All Articles Marketing Marketing Strategy What does a lower bar on privacy mean for marketers?

What does a lower bar on privacy mean for marketers?

3 min read

Marketing Strategy

One of my journalism professors once began a lecture on the unreliability of online sources by showing everyone a famous “New Yorker” cartoon — at that point already nearly 10 years old — of a dog using a computer and saying, “On the Internet, nobody knows you’re a dog.”

Today, we not only know it’s a dog, but we also know his name and his breed. Soon, we’ll know what kinds of tricks he can do and how many fleas he has.

We can bemoan the death of online anonymity. We can rail against the services that constantly threaten to expose data we once believed to be safe. We can look for ways to protect the privacy we’ve got left — or even drop out of the scene entirely. But we can never go back to those early days of the Web when we were all strangers and nothing could be verified. The masquerade is over.

Even as some of us (me included) shift nervously in our chairs at the thought of someone sniffing about in our online detritus, others are overjoyed — especially younger users for whom sharing so much information is more natural. The New York Times profiles the rise of several newer services that allow users to share more information than ever before, including Dopplr and Blippy.

These sites raise some interesting questions for users, but also for businesses. At first, it might seem like these services make a marketer’s job much easier, but I think that as these kinds of sites catch on, they’re going to require strategies that are profoundly different from the ones that worked on traditional social platforms.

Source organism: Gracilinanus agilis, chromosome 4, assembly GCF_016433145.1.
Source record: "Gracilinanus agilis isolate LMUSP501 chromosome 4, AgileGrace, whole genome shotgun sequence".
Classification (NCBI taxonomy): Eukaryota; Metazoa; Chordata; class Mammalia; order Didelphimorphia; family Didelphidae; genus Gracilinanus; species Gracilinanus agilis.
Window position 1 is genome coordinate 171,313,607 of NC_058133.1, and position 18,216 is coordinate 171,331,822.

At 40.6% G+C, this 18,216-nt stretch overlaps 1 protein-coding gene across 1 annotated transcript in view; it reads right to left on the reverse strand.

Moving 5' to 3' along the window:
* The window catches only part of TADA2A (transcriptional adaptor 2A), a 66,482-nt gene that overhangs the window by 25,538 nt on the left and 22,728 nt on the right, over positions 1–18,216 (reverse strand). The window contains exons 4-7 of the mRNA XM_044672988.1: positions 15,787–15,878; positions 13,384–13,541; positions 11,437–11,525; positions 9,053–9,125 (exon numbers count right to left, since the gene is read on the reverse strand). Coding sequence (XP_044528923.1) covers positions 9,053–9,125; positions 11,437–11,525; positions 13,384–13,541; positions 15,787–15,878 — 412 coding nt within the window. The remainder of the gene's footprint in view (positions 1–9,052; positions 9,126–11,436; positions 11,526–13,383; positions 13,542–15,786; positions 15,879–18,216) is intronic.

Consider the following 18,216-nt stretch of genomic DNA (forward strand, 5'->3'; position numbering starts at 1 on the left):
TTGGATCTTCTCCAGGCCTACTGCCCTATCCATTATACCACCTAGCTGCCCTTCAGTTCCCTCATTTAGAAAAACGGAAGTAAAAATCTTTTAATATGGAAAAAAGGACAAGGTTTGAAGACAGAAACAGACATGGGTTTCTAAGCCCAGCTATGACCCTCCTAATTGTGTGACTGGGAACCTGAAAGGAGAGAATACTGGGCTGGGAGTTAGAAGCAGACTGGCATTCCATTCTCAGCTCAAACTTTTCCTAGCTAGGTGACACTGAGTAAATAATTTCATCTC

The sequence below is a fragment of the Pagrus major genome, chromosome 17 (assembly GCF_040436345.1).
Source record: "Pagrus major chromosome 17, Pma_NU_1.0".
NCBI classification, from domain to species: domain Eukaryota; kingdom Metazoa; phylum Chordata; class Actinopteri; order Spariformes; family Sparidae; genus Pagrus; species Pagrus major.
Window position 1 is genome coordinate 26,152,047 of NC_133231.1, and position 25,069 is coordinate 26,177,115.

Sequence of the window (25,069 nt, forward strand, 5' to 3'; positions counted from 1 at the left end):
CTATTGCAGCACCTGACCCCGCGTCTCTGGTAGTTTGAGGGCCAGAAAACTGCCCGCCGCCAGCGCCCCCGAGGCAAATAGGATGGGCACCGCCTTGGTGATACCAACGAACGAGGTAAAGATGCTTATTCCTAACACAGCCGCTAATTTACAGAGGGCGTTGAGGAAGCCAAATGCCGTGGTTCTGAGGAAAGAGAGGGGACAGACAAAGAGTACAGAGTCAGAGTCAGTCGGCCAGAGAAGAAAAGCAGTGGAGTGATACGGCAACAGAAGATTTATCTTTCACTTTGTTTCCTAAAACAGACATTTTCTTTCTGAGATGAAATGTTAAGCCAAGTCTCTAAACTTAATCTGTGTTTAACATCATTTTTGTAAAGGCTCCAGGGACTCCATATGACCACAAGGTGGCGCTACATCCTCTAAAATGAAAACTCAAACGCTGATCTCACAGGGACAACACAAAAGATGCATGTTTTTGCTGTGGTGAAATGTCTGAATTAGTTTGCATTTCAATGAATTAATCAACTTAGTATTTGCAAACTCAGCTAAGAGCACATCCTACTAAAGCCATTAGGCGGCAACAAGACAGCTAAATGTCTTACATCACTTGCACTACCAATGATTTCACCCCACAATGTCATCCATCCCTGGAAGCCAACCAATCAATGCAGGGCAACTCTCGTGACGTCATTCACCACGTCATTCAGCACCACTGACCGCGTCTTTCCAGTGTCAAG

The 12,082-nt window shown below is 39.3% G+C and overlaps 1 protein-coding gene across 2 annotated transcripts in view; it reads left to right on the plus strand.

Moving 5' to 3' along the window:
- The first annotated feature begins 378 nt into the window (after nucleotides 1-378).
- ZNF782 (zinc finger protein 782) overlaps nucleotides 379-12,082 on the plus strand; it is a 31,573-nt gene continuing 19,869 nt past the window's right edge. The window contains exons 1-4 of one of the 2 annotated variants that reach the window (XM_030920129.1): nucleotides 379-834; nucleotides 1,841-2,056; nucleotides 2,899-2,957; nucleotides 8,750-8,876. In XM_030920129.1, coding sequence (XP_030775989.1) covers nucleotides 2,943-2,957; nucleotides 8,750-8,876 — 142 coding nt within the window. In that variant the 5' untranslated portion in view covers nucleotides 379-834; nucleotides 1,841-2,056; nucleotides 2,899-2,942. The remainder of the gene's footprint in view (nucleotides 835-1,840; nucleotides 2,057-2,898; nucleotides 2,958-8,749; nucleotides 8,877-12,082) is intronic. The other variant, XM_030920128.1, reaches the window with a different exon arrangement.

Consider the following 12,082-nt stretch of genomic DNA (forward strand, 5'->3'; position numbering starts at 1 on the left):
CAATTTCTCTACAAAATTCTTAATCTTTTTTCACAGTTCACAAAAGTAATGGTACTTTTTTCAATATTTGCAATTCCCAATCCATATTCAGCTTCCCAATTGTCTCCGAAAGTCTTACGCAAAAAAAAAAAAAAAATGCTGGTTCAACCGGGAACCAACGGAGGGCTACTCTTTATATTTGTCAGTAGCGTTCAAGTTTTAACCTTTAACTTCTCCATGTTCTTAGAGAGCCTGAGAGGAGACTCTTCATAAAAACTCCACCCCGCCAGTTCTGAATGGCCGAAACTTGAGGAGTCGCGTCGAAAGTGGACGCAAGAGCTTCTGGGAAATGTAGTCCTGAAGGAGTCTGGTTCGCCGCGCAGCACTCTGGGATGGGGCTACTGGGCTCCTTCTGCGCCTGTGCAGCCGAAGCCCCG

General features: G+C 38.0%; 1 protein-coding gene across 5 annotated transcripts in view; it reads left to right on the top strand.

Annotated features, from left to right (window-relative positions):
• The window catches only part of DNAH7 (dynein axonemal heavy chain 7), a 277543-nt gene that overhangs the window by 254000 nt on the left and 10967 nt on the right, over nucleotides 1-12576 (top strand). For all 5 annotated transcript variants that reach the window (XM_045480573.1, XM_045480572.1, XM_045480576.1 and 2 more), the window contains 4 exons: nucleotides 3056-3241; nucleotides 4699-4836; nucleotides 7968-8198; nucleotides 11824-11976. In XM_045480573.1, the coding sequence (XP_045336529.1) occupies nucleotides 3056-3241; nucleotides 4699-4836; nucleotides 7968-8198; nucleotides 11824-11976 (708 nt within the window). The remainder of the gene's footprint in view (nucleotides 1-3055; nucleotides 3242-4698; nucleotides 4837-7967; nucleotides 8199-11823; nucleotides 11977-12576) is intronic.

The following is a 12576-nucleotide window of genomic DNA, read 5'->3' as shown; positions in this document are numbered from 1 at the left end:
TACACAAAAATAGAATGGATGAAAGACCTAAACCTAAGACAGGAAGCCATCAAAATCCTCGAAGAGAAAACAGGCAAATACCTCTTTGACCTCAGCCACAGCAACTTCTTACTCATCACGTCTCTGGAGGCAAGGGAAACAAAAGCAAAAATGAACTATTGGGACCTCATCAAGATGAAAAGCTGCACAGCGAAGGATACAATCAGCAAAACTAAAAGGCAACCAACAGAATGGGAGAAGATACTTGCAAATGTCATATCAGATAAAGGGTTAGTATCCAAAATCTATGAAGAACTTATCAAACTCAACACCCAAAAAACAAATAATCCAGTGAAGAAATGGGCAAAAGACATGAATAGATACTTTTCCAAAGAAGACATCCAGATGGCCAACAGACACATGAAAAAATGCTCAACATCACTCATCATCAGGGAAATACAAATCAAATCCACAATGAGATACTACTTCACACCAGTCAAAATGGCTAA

On Facebook and its ilk, companies are fighting for users’ attention, but also for their trust, as they try to create a relationship with fans. If a user is already giving everything about themselves away, then disclosing information no longer creates a lasting bond. Marketers are going to have to think of ways to establish relationships that don’t center on this traditional transaction. It may be tempting to say that once you have the data, you don’t need the relationship with the customer — but that’s selling the power of social media short. Instead, marketers will have to craft strategies that don’t center on cementing a relationship with the exchange of information.

Should marketers encourage customers to display their purchases online? What does engagement mean in this context? How will marketers need to rethink their strategies to account for these kinds of sites?

Image credit, iQoncept, via Shutterstock